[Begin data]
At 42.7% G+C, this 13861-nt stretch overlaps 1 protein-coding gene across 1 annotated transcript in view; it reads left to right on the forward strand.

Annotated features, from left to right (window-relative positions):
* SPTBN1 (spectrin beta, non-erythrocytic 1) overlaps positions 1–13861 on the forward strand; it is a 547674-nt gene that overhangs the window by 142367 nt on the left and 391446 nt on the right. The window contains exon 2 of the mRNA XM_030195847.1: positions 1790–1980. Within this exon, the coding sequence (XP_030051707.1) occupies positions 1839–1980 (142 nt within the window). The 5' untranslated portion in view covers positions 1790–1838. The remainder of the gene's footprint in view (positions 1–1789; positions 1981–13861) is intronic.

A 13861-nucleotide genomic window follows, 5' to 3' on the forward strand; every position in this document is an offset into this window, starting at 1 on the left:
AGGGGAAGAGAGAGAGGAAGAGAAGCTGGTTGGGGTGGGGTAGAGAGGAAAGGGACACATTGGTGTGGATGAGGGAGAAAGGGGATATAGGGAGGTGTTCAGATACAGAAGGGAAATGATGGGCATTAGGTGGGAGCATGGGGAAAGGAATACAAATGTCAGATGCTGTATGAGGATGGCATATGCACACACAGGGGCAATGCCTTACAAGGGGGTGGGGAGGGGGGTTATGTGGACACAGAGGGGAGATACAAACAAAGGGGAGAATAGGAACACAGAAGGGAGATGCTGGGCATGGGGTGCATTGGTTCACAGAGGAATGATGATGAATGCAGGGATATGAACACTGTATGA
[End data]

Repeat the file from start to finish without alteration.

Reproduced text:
At 42.7% G+C, this 13861-nt stretch overlaps 1 protein-coding gene across 1 annotated transcript in view; it reads left to right on the forward strand.

Annotated features, from left to right (window-relative positions):
* SPTBN1 (spectrin beta, non-erythrocytic 1) overlaps positions 1–13861 on the forward strand; it is a 547674-nt gene that overhangs the window by 142367 nt on the left and 391446 nt on the right. The window contains exon 2 of the mRNA XM_030195847.1: positions 1790–1980. Within this exon, the coding sequence (XP_030051707.1) occupies positions 1839–1980 (142 nt within the window). The 5' untranslated portion in view covers positions 1790–1838. The remainder of the gene's footprint in view (positions 1–1789; positions 1981–13861) is intronic.

A 13861-nucleotide genomic window follows, 5' to 3' on the forward strand; every position in this document is an offset into this window, starting at 1 on the left:
AGGGGAAGAGAGAGAGGAAGAGAAGCTGGTTGGGGTGGGGTAGAGAGGAAAGGGACACATTGGTGTGGATGAGGGAGAAAGGGGATATAGGGAGGTGTTCAGATACAGAAGGGAAATGATGGGCATTAGGTGGGAGCATGGGGAAAGGAATACAAATGTCAGATGCTGTATGAGGATGGCATATGCACACACAGGGGCAATGCCTTACAAGGGGGTGGGGAGGGGGGTTATGTGGACACAGAGGGGAGATACAAACAAAGGGGAGAATAGGAACACAGAAGGGAGATGCTGGGCATGGGGTGCATTGGTTCACAGAGGAATGATGATGAATGCAGGGATATGAACACTGTATGA